Teach your child to pump herself up by practicing saying, “You can do this!” Positive self-statements push kids to try harder and put them one step closer to accomplishing their goals. Visualizing success and talking themselves through the steps needed to achieve it is another great way to replenish the system and boost planning skills. 

8. Get Physical 

Routine physical exercise throughout the week can help refuel and help him cope better with his ADHD symptoms. 

9. Sip on Sugar (Yes, Really) 

The glucose in these drinks fuels the frontal lobe, where the executive functions come from. The operative word here is “sip” — just a little should be able to keep your child’s blood glucose up enough to get the job done. 

10. Show Compassion 

It’s important that the people in their lives especially parents show compassion and willingness to help them learn. When your child messes up, don’t go straight to yelling. Try to understand what went wrong and how you can help him learn from his mistake. 

Coach Benjamin Mizrahi. Educator. Learning Specialist. Family Coach. Father. Husband.   

More articles on www.MrMizrahi.blog  

When Siblings Won’t Stop Fighting

Sibling fights seem to erupt more frequently and virulently when ADHD is in the mix. During quarantine, you can guard your family’s wellbeing and your kids’ relationship by squashing squabbles before they start and teaching emotional control, with help from this expert advice. 

All children need four things: your ear, your empathy, your acknowledgment, and special time alone with you. This is how they feel supported and valued by the family. 

In children with ADHD, hyperactivity and lack of impulse control can trigger even more annoying and problematic behaviors such as persistent interrupting, yelling, poking, badgering, and not playing fair, for example. This may be driving everyone in your household nuts at a time when you could really use a break yourself. Siblings often bear the brunt of this behavior. 

Here are some ideas for reducing conflict as a team. 

#1. Give voice to your neurotypical child. 

Giving them a voice and validating their experience can minimize bad feelings. Every day or two, check in with your neurotypical child. Ask them how they’re feeling or what’s bothering them. Attending to their discomfort and allowing them to acknowledge unpleasant feelings helps diminish their stress. It also lets them know they are cared about and noticed, even in their role as the cooperative sibling. 

It also gives you the opportunity to learn what’s hard for them and reassure the child that you love and care about them. 

Always be ready to acknowledge acts of kindness. Saying “thanks for being patient with your brother today” fuels their desire to be helpful and lets them know you are on the same team. 

#2. Avoid activities that usually lead to conflict. 

Suggest some collaborative, rather than competitive, activities they can participate in together such as baking or working on a LEGO project. Ask for their ideas about what would be fun to do together.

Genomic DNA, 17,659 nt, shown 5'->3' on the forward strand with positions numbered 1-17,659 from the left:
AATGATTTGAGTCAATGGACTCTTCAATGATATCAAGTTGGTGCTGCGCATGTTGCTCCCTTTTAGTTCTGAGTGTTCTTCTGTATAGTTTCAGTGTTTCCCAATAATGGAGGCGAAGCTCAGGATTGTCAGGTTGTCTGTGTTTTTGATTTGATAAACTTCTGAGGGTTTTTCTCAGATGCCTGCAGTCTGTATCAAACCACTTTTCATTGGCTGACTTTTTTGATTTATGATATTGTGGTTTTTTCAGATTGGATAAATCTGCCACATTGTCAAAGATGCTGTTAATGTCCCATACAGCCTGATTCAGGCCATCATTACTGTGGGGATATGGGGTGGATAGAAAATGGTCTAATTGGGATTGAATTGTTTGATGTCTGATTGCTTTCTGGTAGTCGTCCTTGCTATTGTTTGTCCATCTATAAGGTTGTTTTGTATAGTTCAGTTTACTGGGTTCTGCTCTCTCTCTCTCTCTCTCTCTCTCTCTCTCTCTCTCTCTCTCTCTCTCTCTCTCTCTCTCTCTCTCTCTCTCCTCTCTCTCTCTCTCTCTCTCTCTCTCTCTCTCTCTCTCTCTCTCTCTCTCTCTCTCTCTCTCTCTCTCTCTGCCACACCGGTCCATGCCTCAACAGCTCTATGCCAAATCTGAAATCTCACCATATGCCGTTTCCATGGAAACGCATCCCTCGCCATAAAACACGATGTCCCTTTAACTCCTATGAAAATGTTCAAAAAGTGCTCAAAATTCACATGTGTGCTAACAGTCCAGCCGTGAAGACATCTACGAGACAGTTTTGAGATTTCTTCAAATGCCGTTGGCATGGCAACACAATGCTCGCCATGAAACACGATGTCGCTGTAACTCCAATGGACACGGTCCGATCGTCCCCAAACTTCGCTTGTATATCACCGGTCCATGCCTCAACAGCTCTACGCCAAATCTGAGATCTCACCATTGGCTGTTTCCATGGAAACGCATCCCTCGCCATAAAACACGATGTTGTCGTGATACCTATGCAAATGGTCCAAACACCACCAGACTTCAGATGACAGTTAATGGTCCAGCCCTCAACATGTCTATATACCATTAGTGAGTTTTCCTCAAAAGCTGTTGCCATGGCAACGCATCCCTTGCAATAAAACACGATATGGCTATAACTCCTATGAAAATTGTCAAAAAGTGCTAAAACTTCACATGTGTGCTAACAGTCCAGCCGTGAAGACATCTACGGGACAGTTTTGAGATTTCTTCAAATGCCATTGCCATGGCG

If they do decide to engage in play that may be challenging, anticipate sticky moments in advance and troubleshoot resolutions with each child. You can say for example, “If you play basketball with your brother, what will lead to an argument?” 

#3. Teach kids how to express their feelings rather than become their feelings. 

Emotional regulation can be a struggle for kids with ADHD, so language is important. Ask them to assign a number to their anger (from 1 to 10, 10 being the highest). If they say it’s a 6, ask them what they can do to get their anger to a 4. You can provide solutions like time apart to cool off, a snack break, or a round or two of jumping jacks. Let them know they’ll have to go to their rooms unless they can get their anger under control. 

Create a reward system around this to incentivize the kids and encourage them to continue practicing self-control. I work with a family that puts a marble into a jar every time the child uses the thinking part of the brain to get back in charge. Once the jar is filled up, the child is rewarded with a special toy or activity. 

#4. If your child with ADHD is medicated, consider a temporary adjustment during lock down. 

Everyone’s schedules are different now and a lot of medicines — especially stimulants — are designed to last through the school day. After about 3 p.m., and without after-school activities or sports to take the edge off, sibling battles tend to escalate as the day wears on. 

We’re all starting to suffer from quarantine fatigue, but it won’t last forever. Navigating your family through rough waters requires parental leadership. Strive to anticipate the conflict and avoid it before it erupts into fighting. Also strive to hear and acknowledge difficult emotions, while teaching your child how to practice using their thinking brain to wrest control away from the anger. This is their chance to learn emotional control in a safe and rewarding environment. 

If there’s a silver lining in this pandemic, it’s that spending more time together is an opportunity to practice self-control and experience new ways to play more contentedly together. 

Coach Benjamin Mizrahi. Educator. Learning Specialist. Family Coach. Father. Husband.   

More articles on www.MrMizrahi.blog